Royal Flying Corps

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The Royal Engineers experimented with balloons in the 1870s and a small factory was established at Chatham in 1883. Blériot's flight across the Channel in 1909 and the German Zeppelin programme persuaded the army to set up an Air Battalion in 1911 and the RFC was established in April 1912. In 1914, four squadrons went to France with 63 aeroplanes, most of them BE2 biplanes (Blériot Experimental), made at Farnborough. The early role of the corps was scouting, but the build‐up of forces and the invention of the synchronized machine‐gun, firing through the propeller, led to frequent dog‐fights. The corps's defensive capabilities were demonstrated on 3 September 1916 when William Leefe Robinson shot down Zeppelin SL 11 while it was raiding London. In 1918 air warfare was reorganized to assist co‐ordination. The RFC amalgamated with the Royal Naval Air Service to form the Royal Air Force, with its own minister.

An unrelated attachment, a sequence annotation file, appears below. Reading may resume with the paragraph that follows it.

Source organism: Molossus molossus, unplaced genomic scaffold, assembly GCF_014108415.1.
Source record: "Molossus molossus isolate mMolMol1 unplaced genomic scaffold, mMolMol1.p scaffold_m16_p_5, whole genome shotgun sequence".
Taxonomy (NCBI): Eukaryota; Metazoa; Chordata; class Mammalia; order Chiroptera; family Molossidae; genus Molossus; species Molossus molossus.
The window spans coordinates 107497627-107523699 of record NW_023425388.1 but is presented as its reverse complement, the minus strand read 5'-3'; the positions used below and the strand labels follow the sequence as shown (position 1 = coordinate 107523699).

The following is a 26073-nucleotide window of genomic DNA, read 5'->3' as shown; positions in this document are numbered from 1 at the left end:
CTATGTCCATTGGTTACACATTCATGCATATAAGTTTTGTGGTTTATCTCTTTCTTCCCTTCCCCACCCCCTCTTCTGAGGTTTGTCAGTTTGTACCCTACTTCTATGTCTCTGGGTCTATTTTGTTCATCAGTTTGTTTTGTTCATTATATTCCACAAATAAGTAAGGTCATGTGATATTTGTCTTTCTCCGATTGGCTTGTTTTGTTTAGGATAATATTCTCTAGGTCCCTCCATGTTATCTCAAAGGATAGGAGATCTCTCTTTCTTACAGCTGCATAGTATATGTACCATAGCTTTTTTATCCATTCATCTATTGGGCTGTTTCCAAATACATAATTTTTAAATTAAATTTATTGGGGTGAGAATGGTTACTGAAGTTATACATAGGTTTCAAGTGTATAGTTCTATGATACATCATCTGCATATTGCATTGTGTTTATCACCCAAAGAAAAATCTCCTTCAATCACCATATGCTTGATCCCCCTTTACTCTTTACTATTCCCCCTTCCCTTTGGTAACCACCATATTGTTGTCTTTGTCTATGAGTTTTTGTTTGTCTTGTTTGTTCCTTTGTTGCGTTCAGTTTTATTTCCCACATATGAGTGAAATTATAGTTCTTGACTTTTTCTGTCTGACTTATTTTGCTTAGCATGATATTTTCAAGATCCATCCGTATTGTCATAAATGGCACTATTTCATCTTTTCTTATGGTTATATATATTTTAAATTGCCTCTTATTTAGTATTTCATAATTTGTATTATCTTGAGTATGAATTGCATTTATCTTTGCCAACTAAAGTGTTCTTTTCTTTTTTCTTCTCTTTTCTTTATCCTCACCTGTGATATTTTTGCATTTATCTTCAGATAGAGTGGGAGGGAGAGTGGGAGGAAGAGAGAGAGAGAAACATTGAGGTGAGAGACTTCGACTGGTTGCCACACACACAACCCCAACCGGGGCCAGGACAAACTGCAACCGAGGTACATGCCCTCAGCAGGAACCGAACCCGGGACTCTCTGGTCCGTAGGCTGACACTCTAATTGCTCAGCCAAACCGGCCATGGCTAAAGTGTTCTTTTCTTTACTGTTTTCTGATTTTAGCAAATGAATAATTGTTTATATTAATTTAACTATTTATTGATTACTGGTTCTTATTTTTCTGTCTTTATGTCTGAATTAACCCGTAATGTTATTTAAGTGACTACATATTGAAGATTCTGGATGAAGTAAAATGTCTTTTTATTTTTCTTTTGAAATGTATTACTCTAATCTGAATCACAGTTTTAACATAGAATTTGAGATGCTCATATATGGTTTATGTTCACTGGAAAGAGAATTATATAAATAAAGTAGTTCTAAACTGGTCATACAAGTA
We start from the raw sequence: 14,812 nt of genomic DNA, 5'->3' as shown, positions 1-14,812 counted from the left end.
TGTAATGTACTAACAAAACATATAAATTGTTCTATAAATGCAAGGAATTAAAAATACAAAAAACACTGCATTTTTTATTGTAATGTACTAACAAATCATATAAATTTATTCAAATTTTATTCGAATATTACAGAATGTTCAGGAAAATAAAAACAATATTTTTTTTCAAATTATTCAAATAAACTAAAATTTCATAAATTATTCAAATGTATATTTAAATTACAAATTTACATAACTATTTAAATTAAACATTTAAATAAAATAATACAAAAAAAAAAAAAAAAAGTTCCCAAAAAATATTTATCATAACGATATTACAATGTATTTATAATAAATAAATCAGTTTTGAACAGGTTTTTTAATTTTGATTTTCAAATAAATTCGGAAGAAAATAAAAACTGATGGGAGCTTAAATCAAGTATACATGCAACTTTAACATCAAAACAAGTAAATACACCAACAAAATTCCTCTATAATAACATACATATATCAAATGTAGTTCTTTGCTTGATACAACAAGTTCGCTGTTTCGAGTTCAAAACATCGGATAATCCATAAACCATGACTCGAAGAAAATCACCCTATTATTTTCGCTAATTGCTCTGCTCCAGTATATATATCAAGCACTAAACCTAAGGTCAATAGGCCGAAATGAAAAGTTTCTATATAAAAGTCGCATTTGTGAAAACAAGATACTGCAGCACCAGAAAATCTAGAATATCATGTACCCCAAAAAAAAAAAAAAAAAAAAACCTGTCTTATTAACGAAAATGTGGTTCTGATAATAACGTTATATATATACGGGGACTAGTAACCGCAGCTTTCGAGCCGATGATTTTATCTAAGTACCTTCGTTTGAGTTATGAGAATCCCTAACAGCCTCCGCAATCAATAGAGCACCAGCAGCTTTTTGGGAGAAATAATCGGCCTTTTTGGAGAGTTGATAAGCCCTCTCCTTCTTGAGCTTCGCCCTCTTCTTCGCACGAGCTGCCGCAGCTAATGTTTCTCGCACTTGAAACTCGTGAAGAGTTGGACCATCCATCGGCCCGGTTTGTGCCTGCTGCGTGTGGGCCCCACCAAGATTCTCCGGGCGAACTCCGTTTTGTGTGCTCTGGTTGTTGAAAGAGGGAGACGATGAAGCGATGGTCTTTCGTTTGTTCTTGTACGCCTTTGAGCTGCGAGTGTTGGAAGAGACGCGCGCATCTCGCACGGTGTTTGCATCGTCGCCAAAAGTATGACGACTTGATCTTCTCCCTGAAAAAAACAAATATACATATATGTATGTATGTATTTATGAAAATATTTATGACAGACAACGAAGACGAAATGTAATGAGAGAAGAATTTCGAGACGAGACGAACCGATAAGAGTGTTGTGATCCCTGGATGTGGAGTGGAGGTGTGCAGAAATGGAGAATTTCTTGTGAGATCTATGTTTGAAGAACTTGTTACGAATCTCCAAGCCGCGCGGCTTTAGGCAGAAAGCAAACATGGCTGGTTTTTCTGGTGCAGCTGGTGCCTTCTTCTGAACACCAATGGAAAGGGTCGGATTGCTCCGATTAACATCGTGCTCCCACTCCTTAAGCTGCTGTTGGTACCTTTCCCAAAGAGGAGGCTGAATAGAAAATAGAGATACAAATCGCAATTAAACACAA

Subjects: British History — Warfare and Defence.

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